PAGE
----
What the heatwaves tell us about the future of conveyancing

That was the opening to a news piece I read recently.  It was followed by the forecast that a quarter of the US land area, home to more than 100 million people, will be subjected to perceived temperatures above 52C in three decades.

It’s alarming stuff for our continental and transatlantic friends but of course but this of great relevance to the UK, too – climate impacts have no borders.

Before the country was inundated with heavy rain, Sky reported the August heatwave was potentially more dangerous than the one in July – as the country became trapped under a “heat dome”.   The duration of the heatwave allowed dangerous levels of heat to build up, especially in buildings and urban areas.  A heat dome – when an area of high pressure stays over a large part of a region for days, or even weeks – acts like a lid on a saucepan, trapping hot air underneath, and can cause heat waves with temperatures well above the norm.   Hot air expands vertically into the atmosp. then high pressure from above means it has now. to escape and pushes that warm air down.  As the warm air sinks, it compresses and heats up, which then traps more heat underneath. The ground then heats up and loses moisture which makes it heat up even more, and means it is ripe for fires to start.  Usually, winds can move the high pressure around but as the dome stretches high into the atmosp., the high-pressure system becomes very slow moving, almost stationary.

The worrying thing is that this is unprecedented stuff.  Scientists dismissed comparisons with the UK’s 1976 heatwave, which peaked at just under 36C.  The FT talked to Imperial College climatologist Friederike Otto who pointed out that the climate had warmed significantly in the past 46 years, with the top 10 hottest years in the UK since 1884 all coming in the past two decades. “By definition,” Otto said, “’unprecedented’ means that it hasn’t happened before . . . t. is no comparison to previously slightly lower temperature records.”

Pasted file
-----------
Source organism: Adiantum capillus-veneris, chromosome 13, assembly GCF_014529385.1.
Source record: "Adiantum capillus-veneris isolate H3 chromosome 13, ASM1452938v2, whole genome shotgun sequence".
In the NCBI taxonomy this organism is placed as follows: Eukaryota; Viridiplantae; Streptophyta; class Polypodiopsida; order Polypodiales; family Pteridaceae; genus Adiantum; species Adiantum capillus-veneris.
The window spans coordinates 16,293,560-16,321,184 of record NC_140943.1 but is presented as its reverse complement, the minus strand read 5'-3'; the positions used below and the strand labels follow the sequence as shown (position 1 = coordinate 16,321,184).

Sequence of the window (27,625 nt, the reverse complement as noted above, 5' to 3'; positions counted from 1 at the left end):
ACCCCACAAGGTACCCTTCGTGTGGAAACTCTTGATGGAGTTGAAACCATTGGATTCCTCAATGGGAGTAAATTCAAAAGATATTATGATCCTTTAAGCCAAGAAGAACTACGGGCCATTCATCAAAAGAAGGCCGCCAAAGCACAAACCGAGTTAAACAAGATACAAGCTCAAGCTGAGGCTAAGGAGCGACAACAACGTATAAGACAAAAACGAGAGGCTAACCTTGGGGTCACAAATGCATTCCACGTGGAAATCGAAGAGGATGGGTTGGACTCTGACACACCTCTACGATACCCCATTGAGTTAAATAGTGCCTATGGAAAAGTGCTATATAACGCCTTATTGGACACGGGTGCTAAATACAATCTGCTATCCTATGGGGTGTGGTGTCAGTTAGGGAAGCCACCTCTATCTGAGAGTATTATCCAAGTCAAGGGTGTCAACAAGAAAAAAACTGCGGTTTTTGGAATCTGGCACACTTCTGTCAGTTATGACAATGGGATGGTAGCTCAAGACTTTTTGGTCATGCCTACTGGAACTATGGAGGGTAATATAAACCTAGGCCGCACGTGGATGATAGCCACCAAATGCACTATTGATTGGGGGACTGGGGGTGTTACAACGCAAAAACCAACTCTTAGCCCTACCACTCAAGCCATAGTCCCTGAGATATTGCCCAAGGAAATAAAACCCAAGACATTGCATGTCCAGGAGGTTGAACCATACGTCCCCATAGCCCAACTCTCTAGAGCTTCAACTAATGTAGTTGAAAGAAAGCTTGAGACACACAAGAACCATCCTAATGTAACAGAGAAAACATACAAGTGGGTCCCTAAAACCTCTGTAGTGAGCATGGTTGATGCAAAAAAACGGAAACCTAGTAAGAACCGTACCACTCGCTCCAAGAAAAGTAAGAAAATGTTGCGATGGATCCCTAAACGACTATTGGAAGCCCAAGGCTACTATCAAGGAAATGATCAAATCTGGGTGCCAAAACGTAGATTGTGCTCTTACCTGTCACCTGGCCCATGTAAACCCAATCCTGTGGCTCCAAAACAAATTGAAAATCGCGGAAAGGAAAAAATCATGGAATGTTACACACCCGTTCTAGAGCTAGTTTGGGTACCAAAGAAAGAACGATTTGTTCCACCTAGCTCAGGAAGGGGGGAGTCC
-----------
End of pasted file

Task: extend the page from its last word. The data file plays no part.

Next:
Indeed.  In July, temperatures reached 40C in the UK for the first time, breaking the record of 38.7C set three years ago in Cambridge.

And this is why lenders and their property lawyers need to rethink their attitude to potential conveyancing risks (none more so than Perenna, the UK-based specialist lender that has just been granted a licence by financial regulators to offer mortgages with fixed rates of up to 50 years).

Property solicitors are going to have to get to grips with the effects that geo-environmental risks in a changing climate will have on land and buildings – including significantly increased number of properties being affected by subsidence and flooding in particular – as well as coastal erosion and contamination.  T.’s a significant probability of incurring a loss; and the scale of that loss is large.

According to the Environment Agency, 5.2 million residential properties in England are currently at risk of flooding, together with commercial properties and important infrastructure facilities.  Sepa (Scottish Environmental Protection Agency) estimates 284,000 homes, businesses and services are at risk of flooding in Scotland – and t.’s a similar number in Wales while 45,000 homes are at risk of flooding in Northern Ireland. That means t. are 5,774,000 homes in the UK that are at risk.  T. are only 28.1 million homes in the whole country!  This means conveyancers will be dealing with homes which have a 1 in 5 chance of being exposed to flood risk.  The average cost of a flood claim to insurers is £50,000.  Other risks impact far fewer numbers of properties and the scale of the threat to the property is less severe.

The desperately disturbing part is that when we polled conveyancers recently and asked them if they agreed that “Many property lawyers are unaware of the impact that climate change is already having and will have on UK land and buildings through subsidence, coastal erosion and flooding,” more than nine in ten respondents agreed (91 per cent).

I’d suggest that more understanding is needed on two fronts: the risks to the transaction from climate change; and the potential PI and legal risks to the practice.

David Kempster is a director of Groundsure

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